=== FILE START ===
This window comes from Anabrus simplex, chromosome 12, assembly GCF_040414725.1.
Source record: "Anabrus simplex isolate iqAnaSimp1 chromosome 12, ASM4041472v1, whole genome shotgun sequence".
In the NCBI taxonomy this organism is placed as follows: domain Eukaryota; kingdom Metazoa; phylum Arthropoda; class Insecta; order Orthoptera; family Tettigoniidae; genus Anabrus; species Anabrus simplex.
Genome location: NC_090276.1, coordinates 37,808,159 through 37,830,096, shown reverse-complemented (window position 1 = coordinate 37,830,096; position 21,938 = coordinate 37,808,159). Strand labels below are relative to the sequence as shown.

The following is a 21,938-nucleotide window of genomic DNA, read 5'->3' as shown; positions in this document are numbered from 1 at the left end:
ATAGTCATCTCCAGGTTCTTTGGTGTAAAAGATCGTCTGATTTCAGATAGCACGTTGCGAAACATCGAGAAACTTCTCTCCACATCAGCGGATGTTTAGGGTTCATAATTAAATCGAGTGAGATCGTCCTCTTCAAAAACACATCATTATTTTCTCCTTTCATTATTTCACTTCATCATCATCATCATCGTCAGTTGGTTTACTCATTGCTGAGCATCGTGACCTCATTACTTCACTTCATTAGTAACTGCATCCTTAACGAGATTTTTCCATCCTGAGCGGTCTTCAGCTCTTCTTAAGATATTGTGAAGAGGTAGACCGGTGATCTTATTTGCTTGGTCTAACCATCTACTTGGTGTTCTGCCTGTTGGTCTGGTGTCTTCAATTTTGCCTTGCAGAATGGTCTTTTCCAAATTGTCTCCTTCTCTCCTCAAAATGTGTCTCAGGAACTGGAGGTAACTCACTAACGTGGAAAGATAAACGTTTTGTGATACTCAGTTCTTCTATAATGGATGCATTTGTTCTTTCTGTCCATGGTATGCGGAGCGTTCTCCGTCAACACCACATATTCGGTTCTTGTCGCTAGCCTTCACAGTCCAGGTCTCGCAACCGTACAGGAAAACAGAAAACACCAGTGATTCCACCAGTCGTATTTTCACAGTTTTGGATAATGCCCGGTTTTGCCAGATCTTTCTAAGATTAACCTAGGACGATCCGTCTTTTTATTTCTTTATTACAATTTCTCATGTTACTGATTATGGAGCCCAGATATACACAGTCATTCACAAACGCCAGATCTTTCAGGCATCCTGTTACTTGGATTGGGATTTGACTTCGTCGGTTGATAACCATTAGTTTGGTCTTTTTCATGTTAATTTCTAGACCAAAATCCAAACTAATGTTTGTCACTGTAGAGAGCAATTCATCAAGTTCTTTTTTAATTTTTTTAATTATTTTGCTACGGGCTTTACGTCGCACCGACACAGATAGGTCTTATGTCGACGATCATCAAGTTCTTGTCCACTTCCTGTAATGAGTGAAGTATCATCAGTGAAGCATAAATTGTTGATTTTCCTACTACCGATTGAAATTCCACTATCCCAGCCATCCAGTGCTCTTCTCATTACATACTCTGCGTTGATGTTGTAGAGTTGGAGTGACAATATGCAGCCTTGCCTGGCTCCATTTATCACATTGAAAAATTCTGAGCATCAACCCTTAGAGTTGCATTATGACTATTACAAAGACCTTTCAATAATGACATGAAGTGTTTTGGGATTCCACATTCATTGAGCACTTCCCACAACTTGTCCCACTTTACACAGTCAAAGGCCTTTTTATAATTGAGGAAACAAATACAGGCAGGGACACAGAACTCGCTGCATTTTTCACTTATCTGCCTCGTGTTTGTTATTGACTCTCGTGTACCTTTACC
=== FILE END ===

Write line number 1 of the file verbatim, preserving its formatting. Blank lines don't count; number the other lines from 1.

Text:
This window comes from Anabrus simplex, chromosome 12, assembly GCF_040414725.1.